8 years to recover!

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DeeRoc29

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Love this thread, Tony. Here's to the successful recovery of misplaced rockets at BR in 2018. ��
 

ksaves2

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This kinda thing is cool and if anyone stays with flying it can eventually happen, albeit on a bit more modest scale to anyone.
What's really great about this case is the planned prospect of flying the project again. (I'd suggest a little more powerful tracker maybe?):wink::facepalm: Kurt
 

jondub

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Seems like I read this somewhere else....


Don't you hate stories that end this way? I sure do. I have to many rocket stories that end with "Rocket Misplaced @ Black Rock"

Fast forward to Balls 2017. I'm not having the best of luck with a couple of my flights. I'm just getting back from recovering one of them and Becky yells over "hey Tony I think they found one of your rockets". I've always felt that if I misplaced enough rocket out at Black Rock, someday I might start finding some of them. Anyway, I go strolling over to the LCO table and as I approach I see it!


My first thought was..It worked! It was fully intact. I carried it back to camp and looked it over. The chutes and shock cords are now garbage after laying out in the elements for 8 years. I had to use a hacksaw to open up the electronics bay. It looked pretty good.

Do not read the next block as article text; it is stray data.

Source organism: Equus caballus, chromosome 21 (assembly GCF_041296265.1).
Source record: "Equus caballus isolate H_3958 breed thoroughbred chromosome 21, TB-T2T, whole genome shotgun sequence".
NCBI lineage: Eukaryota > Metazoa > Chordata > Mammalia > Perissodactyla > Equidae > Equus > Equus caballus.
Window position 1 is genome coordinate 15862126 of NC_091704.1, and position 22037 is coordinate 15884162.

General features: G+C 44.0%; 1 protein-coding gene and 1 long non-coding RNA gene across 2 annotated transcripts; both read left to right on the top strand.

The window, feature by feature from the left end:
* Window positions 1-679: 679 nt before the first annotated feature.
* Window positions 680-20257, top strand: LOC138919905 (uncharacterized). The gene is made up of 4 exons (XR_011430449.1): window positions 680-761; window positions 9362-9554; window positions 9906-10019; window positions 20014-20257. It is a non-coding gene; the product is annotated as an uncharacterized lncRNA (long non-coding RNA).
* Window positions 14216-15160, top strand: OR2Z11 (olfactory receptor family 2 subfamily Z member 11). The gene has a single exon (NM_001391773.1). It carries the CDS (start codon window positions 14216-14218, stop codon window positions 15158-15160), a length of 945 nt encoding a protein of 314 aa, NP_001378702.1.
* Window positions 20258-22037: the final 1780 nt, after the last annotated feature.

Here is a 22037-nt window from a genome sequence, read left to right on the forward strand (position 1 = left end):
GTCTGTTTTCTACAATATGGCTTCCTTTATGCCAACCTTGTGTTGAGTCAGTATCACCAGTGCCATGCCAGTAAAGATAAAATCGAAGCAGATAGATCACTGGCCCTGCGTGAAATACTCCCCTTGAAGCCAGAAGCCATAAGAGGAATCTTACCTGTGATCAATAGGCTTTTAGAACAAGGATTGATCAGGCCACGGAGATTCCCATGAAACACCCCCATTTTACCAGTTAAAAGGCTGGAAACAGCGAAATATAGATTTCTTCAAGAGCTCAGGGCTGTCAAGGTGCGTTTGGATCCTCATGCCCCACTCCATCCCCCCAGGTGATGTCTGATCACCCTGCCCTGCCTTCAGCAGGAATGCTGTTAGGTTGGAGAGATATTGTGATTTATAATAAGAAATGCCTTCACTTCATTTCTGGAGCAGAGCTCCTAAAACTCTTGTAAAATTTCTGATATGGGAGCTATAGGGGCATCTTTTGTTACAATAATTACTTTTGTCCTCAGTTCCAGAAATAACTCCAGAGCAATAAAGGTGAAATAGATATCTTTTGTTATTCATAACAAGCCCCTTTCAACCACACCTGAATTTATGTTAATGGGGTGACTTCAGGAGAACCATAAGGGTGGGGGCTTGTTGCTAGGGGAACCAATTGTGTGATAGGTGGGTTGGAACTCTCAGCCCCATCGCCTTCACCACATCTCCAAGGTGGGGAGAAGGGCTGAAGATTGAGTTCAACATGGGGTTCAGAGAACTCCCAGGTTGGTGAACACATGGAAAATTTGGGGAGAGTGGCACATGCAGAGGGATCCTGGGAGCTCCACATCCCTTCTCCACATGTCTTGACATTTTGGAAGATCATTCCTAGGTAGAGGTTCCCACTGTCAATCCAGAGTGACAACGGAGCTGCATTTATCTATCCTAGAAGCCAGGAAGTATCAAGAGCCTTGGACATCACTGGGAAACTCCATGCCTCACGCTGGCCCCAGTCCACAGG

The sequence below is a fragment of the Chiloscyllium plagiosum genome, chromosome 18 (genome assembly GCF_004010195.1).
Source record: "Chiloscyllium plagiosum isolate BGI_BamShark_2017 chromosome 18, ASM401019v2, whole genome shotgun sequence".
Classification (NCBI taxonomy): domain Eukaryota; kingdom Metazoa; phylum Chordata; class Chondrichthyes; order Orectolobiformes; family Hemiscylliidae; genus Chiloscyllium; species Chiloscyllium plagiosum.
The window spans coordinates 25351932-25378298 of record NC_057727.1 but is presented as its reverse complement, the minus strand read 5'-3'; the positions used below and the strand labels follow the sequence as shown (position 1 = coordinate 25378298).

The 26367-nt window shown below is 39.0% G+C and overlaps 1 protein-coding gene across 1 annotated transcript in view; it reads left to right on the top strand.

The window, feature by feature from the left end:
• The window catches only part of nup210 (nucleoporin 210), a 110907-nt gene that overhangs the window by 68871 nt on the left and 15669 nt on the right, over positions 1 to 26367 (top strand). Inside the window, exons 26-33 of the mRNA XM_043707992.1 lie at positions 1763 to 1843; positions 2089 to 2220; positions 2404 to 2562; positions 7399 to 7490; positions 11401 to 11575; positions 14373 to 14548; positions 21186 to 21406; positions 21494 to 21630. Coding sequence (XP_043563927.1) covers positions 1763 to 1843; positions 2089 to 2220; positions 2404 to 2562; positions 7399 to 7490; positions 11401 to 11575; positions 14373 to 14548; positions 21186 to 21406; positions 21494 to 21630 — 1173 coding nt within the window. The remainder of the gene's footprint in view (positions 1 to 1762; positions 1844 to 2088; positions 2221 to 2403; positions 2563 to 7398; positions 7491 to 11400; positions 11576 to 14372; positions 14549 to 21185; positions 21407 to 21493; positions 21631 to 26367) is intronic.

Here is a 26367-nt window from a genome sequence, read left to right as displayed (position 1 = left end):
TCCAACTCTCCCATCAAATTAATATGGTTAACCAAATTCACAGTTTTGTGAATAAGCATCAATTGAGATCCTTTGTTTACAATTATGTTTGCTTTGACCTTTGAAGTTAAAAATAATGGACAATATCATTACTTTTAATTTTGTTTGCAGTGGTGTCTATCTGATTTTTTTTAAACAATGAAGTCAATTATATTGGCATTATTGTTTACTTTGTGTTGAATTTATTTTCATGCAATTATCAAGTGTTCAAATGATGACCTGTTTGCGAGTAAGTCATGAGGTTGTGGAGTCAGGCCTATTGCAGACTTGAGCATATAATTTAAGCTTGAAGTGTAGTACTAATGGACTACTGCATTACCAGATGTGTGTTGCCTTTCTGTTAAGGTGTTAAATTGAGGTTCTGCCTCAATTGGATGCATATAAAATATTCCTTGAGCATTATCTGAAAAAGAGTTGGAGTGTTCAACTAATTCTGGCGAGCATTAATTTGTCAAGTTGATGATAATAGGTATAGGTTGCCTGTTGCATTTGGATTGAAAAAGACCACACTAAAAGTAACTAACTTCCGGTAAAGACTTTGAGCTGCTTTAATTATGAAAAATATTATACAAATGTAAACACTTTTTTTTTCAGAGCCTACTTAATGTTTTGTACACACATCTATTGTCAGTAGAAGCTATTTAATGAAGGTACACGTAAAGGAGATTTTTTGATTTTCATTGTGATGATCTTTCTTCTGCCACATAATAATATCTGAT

The Beeline GPS is still wrapped in it's foam padding. I realized Greg with Beeline is just a few camps down from me. I take it to him and told him the story. He was amazed that it's is such great shape. He kept it to tinker with it at home. I put the rocket back together and I was a happy camper.


Once back at home I turned my attention to the motor case. The closures came right off as did the fin can. The 2 piece liner slides right out. Status of motor case - usable! The fin can looked great. Status - minor sanding = usable! Body tubes and nose cone - maybe usable. Next up were the electronics. What's the chance of them working? I started with the ARTS 2. I got it hooked up and had issues with the program seeing the ARTS. (which is a very normal issue with them) With just the right turn this on, plug that in and open this up, it connects and downloads the flight data. Next was the G-WiZ LCX. It had some corrosion issues that I cleaned up with electrical parts cleaner and then some denatured Alcohol. Plugged in a battery and....nothing. Not a single beep, no sparks or even that magic smoke that's normally inside these kinds of things. It's dead.